The Humility Of Making

inspiration

This summer, I’m determined to wrestle my garden into order. This means getting down on my hands and knees, shoving my hands deep into the dirt and stretching so far that my muscles ache.

I feel embarrassed. My body groans. I wipe a hand across my face and hope that the neighbours aren’t watching.

I feel humiliated. I also feel alive.

hand stitched sleeve hem

Once my hands are washed, I return to my latest sewing project. It’s a simple make, yet it doesn’t feel easy. I can see that the best way of finishing my sleeve hem is to hand sew, so I settle to it.

I take a length of thread, run it through wax, lick the end and squint to thread the needle. I bend over the work, and gather enough humility to devote – 30? 60 minutes? – to finishing my sleeves.

I understand not to pull too taut. Sigh quietly when the thread pops from the needle’s eye and needs running through again. (Think that maybe I need reading glasses.) Sink the point of the needle into the cloth and see if I can pick up a single thread in the weft. Fail. Try again…

sewing and white rose

I am not sure that everyone is capable of what we do. It’s not that the tasks are overwhelming, but they demand humility. The humility to be nothing more than a link in a chain.

When I knit, I remember my grandmothers. When I dig my hands into the soil, I think of my mother who helped me in the first garden I ever owned. (As though anyone owns a garden.) As I work, I plan a blog post in my imagination, for the friends who go on this journey with me. Some of them I know; some I’ll never meet.

All of this takes humility. To sew the seeds that will grow and die or the stitches that no one will ever see. Unless I blog about them. Or don’t blog about them. And even if I do blog about them, how long shall blogs exist? But the stitches and the plants continue to exist, even when no one is looking.

Especially when no one is looking.

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31 Responses to The Humility Of Making

  1. Pat King says:

    Poetry. I love the fabric and buttons.

  2. Caroline says:

    A lovely blog post Karen. Some lovely sentiments behind it!

  3. sewneedy says:

    That’s so beautifully thought out

  4. Erika says:

    Love it. Just the opportunity to slow down and feel the humility is so awesome.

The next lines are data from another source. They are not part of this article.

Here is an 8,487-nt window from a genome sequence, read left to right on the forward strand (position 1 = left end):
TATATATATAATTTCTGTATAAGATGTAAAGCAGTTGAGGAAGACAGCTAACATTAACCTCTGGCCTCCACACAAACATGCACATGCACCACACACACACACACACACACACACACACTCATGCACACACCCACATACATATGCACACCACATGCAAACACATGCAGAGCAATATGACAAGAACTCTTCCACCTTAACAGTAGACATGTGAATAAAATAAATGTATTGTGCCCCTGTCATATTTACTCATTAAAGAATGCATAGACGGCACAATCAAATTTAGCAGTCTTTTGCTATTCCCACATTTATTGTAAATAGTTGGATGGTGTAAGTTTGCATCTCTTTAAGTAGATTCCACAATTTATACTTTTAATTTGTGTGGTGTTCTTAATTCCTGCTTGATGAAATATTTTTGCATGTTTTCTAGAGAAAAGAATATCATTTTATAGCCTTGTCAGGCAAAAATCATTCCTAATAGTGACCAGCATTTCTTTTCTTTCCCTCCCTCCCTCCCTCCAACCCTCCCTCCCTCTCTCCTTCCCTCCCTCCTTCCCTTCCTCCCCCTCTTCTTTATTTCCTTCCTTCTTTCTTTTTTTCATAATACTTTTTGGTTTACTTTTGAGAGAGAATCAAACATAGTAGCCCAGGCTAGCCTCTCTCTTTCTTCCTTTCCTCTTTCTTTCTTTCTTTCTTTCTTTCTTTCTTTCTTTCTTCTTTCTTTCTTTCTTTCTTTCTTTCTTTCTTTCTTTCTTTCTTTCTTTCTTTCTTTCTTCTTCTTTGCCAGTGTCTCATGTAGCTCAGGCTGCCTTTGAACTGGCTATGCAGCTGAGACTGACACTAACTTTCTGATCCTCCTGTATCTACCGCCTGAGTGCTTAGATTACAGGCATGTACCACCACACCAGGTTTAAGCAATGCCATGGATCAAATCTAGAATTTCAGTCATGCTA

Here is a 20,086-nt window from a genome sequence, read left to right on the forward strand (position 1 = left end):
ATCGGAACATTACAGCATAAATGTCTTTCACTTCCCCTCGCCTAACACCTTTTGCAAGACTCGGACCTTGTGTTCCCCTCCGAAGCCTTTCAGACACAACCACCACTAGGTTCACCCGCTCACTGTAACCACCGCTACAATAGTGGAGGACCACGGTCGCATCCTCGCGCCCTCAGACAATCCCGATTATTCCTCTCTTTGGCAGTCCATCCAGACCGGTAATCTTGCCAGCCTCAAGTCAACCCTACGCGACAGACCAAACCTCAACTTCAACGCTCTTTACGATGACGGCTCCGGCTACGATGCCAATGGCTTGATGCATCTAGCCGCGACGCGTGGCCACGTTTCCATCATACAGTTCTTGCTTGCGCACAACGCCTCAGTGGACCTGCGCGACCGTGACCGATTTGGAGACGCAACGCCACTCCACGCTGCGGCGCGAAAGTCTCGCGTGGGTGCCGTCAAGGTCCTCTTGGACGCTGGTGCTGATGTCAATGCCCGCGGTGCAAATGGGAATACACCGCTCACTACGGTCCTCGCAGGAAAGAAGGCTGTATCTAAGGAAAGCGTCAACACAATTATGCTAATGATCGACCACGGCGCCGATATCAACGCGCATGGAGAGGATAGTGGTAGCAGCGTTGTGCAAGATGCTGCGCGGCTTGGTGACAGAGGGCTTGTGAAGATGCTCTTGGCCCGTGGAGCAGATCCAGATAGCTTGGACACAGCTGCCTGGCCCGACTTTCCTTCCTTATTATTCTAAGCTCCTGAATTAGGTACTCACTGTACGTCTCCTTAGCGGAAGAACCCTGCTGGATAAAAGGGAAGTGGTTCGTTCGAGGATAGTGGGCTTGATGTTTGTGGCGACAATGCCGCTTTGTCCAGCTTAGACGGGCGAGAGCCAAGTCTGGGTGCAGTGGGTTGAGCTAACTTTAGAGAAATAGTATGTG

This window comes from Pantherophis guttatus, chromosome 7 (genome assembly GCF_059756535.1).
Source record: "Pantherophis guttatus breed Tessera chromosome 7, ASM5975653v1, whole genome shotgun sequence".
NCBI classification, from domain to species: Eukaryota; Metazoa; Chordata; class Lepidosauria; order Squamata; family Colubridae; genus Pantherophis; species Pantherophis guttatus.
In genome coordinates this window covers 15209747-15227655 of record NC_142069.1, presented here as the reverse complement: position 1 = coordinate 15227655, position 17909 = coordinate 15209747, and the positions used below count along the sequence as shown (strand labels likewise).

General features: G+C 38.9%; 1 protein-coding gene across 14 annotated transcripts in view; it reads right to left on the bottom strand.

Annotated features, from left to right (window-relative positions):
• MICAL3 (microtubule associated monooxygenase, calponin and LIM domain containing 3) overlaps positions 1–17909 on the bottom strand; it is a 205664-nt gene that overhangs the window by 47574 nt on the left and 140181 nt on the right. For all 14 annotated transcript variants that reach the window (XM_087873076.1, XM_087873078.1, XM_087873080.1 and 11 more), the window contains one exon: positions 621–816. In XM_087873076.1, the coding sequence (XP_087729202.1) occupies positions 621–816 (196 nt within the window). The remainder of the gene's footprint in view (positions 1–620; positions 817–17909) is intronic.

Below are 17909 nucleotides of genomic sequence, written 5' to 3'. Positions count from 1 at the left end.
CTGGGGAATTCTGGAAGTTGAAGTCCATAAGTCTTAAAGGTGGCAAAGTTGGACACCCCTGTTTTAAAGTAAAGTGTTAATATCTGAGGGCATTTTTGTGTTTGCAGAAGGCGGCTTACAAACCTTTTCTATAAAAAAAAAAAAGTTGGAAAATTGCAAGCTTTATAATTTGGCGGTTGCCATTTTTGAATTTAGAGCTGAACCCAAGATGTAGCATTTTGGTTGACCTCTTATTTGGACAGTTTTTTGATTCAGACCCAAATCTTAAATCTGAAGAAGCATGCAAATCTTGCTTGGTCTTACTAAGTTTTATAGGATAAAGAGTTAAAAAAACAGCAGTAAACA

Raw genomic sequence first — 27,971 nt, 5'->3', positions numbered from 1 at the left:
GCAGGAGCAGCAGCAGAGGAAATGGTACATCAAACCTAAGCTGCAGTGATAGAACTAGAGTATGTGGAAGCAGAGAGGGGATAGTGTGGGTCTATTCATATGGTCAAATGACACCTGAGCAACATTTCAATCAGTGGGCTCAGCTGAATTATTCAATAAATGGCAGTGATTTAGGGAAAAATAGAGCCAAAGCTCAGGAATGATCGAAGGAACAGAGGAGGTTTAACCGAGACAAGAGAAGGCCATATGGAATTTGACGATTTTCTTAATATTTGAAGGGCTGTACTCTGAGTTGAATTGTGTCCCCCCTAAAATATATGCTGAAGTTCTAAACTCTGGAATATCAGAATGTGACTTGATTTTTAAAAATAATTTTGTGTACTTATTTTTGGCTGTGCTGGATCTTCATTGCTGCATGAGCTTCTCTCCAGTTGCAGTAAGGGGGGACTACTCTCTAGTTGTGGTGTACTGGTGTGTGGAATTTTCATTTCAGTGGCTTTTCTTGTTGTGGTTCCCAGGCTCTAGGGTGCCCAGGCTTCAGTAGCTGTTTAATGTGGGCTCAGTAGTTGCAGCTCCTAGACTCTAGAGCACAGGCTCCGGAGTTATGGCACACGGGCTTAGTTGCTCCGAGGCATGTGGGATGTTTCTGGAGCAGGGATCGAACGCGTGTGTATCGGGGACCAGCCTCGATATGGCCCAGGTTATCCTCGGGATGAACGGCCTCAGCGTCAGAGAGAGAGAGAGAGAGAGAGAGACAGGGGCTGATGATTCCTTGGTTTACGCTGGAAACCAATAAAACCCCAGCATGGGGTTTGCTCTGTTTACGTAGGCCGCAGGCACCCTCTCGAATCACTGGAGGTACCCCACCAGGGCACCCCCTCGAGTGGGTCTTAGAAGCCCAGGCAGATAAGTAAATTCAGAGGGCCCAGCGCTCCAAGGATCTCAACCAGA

5. mumokio says:

    I couldn’t have put it better myself. Spot on.

  6. Catherine says:

    I’ve thought for a long time that sewing and gardening are kindred activities. For me, too, both connect me in significant ways with parents and grandparents. There’s a healing rhythm and repetition about threading a needle, and weeding a patch. Really enjoyed reading this.

  7. Arletta says:

    What a poetic post! Love it! Good luck with your garden!

  8. Lucy Regan says:

    You have such a beautiful way with words! What a lovely way to think about our wonderful craft.

  9. Elaine says:

    Beautiful thoughts! As a sewer and a gardener this really made sense to me. I think May is the loveliest time of year in our gardens. Best wishes Karen.

  10. What lovely poetic sentiments. I agree with you, we never own a garden, only borrow it from Mother Nature and then curate it for a while. I think that sewing is the same. I am only curating my vintage machines and patterns until the next person comes along. Maybe even the things that we make will be a treasured piece of “vintage” one day. Xx

  11. Natasha says:

    Thanks for posting this. I have been feeling a tiny bit frustrated with sewing lately. (It’s mostly because of fit issues that I am working out as a new sewist.) I love sewing, and I want to keep loving it, so I need to remember to be patient with myself.

  12. Judy says:

    Beautiful post, thank you.

  13. Patient labouring is healthy and rewarding, I totally agree. Slow down and enjoy life in plenitude. That is meditation, and pretty flowers o clothes are and added gift to its benefits.

  14. Cornelia says:

    I knit, garden and sew compulsively, by turns. The only problem is gardening roughens the hands and pulls yarn and fine fabrics. (Moisturise Karen!) I think the exertion of gardening justifies the prolonged sitting during the other activities. And all three are an exercise in function vrs beauty and product vrs process. Enjoy.